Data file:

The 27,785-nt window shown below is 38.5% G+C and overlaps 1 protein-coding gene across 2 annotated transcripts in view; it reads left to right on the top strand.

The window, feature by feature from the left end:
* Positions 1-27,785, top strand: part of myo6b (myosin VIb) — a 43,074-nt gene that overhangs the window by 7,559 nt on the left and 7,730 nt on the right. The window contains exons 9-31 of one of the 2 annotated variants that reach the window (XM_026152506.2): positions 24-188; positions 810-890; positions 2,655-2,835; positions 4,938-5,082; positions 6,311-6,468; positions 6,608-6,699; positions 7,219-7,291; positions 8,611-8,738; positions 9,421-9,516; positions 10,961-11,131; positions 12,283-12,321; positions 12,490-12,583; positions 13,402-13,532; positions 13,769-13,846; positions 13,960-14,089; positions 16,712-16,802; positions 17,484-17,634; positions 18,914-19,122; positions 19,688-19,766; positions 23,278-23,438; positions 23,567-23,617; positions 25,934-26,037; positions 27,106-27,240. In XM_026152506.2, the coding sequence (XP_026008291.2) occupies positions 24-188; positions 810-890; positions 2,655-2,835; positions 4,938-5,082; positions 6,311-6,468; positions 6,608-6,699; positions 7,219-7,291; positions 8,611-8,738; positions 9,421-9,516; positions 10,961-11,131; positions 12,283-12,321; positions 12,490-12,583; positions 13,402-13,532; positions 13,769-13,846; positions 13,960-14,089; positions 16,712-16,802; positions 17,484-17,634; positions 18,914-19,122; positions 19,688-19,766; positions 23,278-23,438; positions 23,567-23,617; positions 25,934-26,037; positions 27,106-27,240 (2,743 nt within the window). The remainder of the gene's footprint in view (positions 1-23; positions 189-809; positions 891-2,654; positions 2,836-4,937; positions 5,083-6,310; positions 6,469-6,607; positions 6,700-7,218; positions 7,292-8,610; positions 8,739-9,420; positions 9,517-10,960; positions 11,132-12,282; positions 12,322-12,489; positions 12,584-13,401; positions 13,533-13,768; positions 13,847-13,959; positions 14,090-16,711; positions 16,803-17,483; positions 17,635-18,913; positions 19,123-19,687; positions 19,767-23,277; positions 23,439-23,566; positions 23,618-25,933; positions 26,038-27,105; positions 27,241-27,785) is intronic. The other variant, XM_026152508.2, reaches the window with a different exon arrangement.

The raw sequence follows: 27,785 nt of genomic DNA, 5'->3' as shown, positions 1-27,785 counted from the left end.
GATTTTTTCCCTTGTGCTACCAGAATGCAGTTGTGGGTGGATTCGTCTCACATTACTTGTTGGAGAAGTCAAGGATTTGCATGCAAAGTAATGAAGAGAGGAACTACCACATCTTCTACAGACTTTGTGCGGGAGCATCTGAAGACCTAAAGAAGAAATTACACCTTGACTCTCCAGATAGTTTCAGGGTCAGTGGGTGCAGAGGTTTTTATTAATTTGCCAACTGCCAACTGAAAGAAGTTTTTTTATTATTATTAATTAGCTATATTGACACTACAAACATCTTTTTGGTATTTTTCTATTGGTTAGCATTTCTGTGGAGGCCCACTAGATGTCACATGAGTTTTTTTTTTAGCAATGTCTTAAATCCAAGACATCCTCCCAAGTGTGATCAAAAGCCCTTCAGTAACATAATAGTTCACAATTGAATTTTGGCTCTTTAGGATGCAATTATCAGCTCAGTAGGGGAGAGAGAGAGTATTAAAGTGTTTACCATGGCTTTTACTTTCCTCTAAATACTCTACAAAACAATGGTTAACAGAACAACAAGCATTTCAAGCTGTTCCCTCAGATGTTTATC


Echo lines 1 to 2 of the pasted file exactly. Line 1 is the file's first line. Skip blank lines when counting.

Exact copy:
The 27,785-nt window shown below is 38.5% G+C and overlaps 1 protein-coding gene across 2 annotated transcripts in view; it reads left to right on the top strand.

The window, feature by feature from the left end: